I’m honestly not sure what the difference is between a casserole and a cassoulet. All I can say is that, thanks to Robin Robertson, I now know that the latter is just as tasty and satisfying as the former.
(According to WikiPedia, a cassoulet is a “rich, slow cooked casserole originating in the south of France,” so perhaps it’s a casserole with a French accent?)
One-pot and one-dish meals appeal to me both in their simplicity and the fact that they tend to fall into the category of “comfort food.” The White Bean Cassoulet from Vegan Planet is definitely in that category, though it doesn’t technically qualify as one-dish since some of the filling gets cooked in a skillet before being transferred to the oven. With onions and garlic as the base flavors to a combination of carrots and parsnips, this dish is hearty right from the beginning. Add to that lots and lots of white beans and a topping of breadcrumbs, and you’ve got a filling meal fit for any chilly evening.
What I found interesting about this recipe was the combination of miso and Dijon mustard in the sauce. Marjoram and thyme made sense as seasonings, since Italian-type herbs do tend to go well with white beans, but a mix of salty and tangy isn’t something I would have thought to use with root vegetables. When I think of a casserole, I generally picture plain vegetable broth or some kind of brown sauce or gravy bubbling along with the vegetables. This dish did include a bit of broth, but the miso and mustard were the stars of the sauce.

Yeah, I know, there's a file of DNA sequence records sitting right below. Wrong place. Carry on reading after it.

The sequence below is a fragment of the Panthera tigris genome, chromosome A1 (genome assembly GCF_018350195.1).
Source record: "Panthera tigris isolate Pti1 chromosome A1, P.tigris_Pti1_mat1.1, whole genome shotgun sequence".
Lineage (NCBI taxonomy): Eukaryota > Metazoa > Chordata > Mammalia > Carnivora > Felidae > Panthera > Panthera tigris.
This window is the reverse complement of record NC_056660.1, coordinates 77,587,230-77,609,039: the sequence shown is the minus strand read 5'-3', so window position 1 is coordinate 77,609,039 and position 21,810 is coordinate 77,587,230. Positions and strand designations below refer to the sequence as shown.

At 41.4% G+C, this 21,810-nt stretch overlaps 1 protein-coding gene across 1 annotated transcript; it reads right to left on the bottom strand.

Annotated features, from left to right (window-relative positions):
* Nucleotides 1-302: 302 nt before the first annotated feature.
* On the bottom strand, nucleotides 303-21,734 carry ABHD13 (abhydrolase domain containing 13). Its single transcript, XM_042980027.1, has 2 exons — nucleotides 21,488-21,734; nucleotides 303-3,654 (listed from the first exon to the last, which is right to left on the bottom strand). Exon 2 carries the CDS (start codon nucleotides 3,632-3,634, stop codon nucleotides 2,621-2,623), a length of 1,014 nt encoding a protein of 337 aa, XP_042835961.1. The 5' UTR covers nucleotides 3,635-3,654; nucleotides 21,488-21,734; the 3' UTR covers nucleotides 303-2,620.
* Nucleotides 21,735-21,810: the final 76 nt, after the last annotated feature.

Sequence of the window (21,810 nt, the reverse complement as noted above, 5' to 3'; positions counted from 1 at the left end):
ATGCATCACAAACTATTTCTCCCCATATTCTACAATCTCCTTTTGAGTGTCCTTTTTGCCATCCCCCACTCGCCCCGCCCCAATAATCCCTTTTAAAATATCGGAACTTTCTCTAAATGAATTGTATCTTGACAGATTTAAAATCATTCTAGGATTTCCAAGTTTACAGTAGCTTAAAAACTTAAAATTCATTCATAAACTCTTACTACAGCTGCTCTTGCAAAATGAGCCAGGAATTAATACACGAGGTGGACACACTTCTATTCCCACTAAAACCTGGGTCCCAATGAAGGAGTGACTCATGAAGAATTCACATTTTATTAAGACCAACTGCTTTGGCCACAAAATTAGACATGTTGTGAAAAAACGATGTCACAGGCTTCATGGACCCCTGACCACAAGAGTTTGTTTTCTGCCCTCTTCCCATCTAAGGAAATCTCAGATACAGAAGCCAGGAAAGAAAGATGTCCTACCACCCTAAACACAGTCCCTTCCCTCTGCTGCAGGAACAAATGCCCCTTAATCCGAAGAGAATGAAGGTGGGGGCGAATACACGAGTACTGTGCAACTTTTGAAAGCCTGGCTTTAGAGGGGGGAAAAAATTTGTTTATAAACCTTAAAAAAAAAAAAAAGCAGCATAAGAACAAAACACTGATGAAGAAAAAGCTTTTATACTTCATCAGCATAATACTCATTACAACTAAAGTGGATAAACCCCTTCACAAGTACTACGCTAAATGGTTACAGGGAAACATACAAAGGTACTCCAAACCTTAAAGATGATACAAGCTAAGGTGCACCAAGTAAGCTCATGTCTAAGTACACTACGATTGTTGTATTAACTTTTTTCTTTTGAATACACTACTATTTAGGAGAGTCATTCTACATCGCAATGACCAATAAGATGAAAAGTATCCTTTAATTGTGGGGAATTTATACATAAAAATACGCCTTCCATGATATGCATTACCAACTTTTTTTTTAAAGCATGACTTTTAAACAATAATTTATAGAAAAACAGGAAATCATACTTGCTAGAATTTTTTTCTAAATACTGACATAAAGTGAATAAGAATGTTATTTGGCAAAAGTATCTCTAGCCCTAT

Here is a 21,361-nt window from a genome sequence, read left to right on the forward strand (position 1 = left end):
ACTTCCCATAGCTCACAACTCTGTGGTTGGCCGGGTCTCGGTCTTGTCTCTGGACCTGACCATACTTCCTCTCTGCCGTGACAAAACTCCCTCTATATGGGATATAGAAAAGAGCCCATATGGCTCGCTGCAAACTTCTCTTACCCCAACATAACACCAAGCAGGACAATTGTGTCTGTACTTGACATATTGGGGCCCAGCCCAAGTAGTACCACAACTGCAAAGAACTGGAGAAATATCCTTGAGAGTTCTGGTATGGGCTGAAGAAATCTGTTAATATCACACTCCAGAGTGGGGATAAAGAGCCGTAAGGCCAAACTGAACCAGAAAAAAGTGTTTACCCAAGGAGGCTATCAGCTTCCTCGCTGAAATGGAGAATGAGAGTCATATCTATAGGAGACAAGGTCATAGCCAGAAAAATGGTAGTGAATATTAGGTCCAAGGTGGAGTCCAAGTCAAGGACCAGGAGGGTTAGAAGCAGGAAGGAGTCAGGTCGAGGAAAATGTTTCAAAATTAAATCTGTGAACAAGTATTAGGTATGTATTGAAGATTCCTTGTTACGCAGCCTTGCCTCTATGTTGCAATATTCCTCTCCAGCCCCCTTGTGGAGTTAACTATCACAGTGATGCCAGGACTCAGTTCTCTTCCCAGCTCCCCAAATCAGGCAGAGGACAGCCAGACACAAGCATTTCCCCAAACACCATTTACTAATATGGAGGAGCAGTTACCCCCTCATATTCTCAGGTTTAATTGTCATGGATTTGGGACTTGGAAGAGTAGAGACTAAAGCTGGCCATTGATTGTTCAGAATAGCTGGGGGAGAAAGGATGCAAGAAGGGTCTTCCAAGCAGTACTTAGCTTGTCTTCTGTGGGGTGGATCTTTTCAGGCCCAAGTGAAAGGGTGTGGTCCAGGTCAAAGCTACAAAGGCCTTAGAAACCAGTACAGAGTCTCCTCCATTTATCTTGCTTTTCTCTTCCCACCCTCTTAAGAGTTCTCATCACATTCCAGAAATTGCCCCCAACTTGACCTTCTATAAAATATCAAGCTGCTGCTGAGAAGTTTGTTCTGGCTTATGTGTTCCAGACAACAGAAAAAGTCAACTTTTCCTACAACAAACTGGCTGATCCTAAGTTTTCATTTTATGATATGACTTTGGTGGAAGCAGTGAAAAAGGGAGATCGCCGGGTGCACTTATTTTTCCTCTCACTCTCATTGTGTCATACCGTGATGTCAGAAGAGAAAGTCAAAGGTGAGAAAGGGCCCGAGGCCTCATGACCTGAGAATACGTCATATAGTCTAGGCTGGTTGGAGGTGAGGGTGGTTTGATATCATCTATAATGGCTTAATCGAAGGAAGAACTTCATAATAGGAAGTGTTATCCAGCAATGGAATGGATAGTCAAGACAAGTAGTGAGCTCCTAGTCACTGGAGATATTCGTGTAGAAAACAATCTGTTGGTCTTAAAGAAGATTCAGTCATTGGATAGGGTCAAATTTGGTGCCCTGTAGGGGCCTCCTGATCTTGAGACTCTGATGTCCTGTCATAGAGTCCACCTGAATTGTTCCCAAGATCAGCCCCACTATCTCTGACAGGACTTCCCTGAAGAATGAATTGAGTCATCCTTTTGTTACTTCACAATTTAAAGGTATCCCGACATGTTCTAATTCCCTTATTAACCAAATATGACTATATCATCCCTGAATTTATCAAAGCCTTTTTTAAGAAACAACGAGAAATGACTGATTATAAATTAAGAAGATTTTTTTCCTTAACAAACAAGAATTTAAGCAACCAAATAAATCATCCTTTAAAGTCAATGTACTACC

After considering the flavor combination of the cassoulet, I decided to serve plain polenta on the side. It turned to be the perfect combination. The simplicity of it balanced the earthy flavor of the vegetable and bean mixture, soaking up the sauce the way a thick slice of bread might. You could, in fact, serve Italian or French bread with this to good effect, but I enjoyed the grainy corn taste of the polenta as a complement to the salty cassoulet.
In fact, the salt content is my only complaint about this recipe. I don’t really salt anything, and the things I do salt get only a fraction of what I think most people would use. Putting miso and vegetable broth in the same dish was a bit of a shock to my taste buds; however, it didn’t diminish the overall good flavor of the meal. This is another winner from Robin Robertson, and definitely something I would return to the next time I’m craving a different sort of comfort food.